Let’s look more deeply at how \$$\mathcal{D}^\mathcal{C}\$$ is a category.

1. Figure out how to compose natural transformations. (Hint: an expert tells you “for each object \$$c \in \mathcal{C}\$$, compose the \$$c\$$-components”.)
2. Propose an identity natural transformation on any object \$$F \in \mathcal{D}^\mathcal{C}\$$ , and check that it is unital.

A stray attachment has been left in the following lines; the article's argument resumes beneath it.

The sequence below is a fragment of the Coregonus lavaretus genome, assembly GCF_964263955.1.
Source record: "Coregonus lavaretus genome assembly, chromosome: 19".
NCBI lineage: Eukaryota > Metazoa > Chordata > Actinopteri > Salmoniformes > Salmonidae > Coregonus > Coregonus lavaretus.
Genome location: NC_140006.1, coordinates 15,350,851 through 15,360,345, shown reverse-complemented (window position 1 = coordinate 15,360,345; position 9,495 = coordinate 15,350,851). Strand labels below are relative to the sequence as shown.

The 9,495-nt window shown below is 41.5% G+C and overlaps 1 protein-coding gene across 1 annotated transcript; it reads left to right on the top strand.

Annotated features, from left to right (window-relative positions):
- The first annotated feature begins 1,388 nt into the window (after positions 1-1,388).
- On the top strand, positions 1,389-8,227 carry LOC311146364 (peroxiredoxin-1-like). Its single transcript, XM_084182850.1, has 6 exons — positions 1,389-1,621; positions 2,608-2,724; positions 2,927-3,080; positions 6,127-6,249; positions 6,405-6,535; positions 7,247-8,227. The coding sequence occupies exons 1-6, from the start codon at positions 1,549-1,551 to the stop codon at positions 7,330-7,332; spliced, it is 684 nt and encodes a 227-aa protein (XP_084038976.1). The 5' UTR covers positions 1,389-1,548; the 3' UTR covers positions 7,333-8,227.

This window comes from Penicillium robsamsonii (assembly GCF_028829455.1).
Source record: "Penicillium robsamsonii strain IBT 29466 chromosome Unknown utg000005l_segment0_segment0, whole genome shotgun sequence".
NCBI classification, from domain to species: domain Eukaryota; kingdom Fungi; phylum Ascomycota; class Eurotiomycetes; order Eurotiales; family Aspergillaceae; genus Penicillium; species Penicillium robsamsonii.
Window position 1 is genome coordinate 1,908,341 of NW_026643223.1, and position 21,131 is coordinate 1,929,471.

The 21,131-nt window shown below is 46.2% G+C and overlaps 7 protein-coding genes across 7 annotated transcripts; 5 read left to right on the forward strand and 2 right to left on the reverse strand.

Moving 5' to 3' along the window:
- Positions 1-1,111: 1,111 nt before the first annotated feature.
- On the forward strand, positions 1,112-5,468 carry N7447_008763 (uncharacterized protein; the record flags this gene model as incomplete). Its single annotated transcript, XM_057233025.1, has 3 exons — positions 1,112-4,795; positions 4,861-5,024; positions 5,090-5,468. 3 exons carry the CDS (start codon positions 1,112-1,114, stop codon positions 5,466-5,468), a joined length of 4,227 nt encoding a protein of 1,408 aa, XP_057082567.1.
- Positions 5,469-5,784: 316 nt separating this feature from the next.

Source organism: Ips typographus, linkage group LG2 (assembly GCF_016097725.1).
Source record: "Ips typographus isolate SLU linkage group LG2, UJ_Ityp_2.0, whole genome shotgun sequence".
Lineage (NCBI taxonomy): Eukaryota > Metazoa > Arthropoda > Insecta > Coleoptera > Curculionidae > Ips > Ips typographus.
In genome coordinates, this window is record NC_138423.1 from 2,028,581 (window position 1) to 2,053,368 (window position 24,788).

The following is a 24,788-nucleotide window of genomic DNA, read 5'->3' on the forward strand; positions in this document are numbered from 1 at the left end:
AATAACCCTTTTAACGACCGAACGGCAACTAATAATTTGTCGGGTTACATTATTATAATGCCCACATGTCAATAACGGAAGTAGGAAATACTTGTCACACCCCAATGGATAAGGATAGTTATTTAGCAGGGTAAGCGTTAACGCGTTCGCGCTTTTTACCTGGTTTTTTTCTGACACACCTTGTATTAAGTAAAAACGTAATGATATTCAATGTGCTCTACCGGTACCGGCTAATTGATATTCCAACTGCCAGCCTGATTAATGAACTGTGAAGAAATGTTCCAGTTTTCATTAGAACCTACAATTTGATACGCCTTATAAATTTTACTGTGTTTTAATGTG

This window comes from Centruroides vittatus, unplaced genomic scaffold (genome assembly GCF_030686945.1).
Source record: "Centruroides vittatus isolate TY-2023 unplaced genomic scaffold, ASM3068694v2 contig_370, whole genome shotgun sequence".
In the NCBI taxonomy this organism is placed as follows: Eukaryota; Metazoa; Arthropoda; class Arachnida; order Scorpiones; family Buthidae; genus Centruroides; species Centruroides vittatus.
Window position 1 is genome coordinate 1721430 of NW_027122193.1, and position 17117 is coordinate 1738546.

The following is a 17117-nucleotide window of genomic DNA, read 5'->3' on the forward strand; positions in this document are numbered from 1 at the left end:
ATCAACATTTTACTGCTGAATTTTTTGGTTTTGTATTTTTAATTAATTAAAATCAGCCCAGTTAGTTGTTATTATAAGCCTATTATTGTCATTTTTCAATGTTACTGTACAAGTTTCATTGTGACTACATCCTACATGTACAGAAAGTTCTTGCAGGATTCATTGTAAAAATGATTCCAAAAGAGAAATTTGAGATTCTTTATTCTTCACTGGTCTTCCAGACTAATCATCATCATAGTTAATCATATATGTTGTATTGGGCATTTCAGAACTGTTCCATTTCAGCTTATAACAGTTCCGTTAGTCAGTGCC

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**Definition 3.44**
Let \$$\mathcal{C}\$$ and \$$\mathcal{D}\$$ be categories.
We denote by \$$\mathcal{D}^\mathcal{C}\$$ the category whose objects are functors \$$F : \mathcal{C} \rightarrow \mathcal{D}\$$ and whose morphisms \$$\mathcal{D}^\mathcal{C}(F, G)\$$ are the natural transformations \$$\alpha : F \rightarrow G\$$.
This category \$$\mathcal{D}^\mathcal{C}\$$ is called the \$$\textit{functor category}\$$.